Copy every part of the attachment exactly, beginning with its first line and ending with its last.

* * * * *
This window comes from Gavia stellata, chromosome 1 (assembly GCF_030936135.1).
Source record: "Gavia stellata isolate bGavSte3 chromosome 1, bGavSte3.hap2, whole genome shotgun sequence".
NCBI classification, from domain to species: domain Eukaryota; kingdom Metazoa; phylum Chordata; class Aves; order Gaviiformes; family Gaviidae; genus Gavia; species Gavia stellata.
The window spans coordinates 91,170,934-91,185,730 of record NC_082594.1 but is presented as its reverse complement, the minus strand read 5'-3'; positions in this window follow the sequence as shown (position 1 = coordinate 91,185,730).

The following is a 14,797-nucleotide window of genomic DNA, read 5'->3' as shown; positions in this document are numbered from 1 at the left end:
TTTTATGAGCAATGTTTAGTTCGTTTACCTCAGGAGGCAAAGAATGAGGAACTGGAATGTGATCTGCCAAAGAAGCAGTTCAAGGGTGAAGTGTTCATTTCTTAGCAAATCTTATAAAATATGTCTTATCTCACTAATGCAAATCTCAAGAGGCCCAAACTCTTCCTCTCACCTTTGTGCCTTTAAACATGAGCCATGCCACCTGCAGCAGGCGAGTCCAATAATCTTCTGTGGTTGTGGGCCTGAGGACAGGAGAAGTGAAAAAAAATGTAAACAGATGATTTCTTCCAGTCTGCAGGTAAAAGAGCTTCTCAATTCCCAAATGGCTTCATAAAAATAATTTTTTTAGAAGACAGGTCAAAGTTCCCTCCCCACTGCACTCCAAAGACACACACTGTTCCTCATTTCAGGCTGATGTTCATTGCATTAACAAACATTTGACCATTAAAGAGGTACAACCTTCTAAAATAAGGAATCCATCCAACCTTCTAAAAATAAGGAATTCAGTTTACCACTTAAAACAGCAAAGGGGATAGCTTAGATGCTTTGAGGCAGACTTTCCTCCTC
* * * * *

This window comes from Gavia stellata, chromosome 1 (assembly GCF_030936135.1).
Source record: "Gavia stellata isolate bGavSte3 chromosome 1, bGavSte3.hap2, whole genome shotgun sequence".
NCBI classification, from domain to species: domain Eukaryota; kingdom Metazoa; phylum Chordata; class Aves; order Gaviiformes; family Gaviidae; genus Gavia; species Gavia stellata.
The window spans coordinates 91,170,934-91,185,730 of record NC_082594.1 but is presented as its reverse complement, the minus strand read 5'-3'; positions in this window follow the sequence as shown (position 1 = coordinate 91,185,730).

The following is a 14,797-nucleotide window of genomic DNA, read 5'->3' as shown; positions in this document are numbered from 1 at the left end:
TTTTATGAGCAATGTTTAGTTCGTTTACCTCAGGAGGCAAAGAATGAGGAACTGGAATGTGATCTGCCAAAGAAGCAGTTCAAGGGTGAAGTGTTCATTTCTTAGCAAATCTTATAAAATATGTCTTATCTCACTAATGCAAATCTCAAGAGGCCCAAACTCTTCCTCTCACCTTTGTGCCTTTAAACATGAGCCATGCCACCTGCAGCAGGCGAGTCCAATAATCTTCTGTGGTTGTGGGCCTGAGGACAGGAGAAGTGAAAAAAAATGTAAACAGATGATTTCTTCCAGTCTGCAGGTAAAAGAGCTTCTCAATTCCCAAATGGCTTCATAAAAATAATTTTTTTAGAAGACAGGTCAAAGTTCCCTCCCCACTGCACTCCAAAGACACACACTGTTCCTCATTTCAGGCTGATGTTCATTGCATTAACAAACATTTGACCATTAAAGAGGTACAACCTTCTAAAATAAGGAATCCATCCAACCTTCTAAAAATAAGGAATTCAGTTTACCACTTAAAACAGCAAAGGGGATAGCTTAGATGCTTTGAGGCAGACTTTCCTCCTC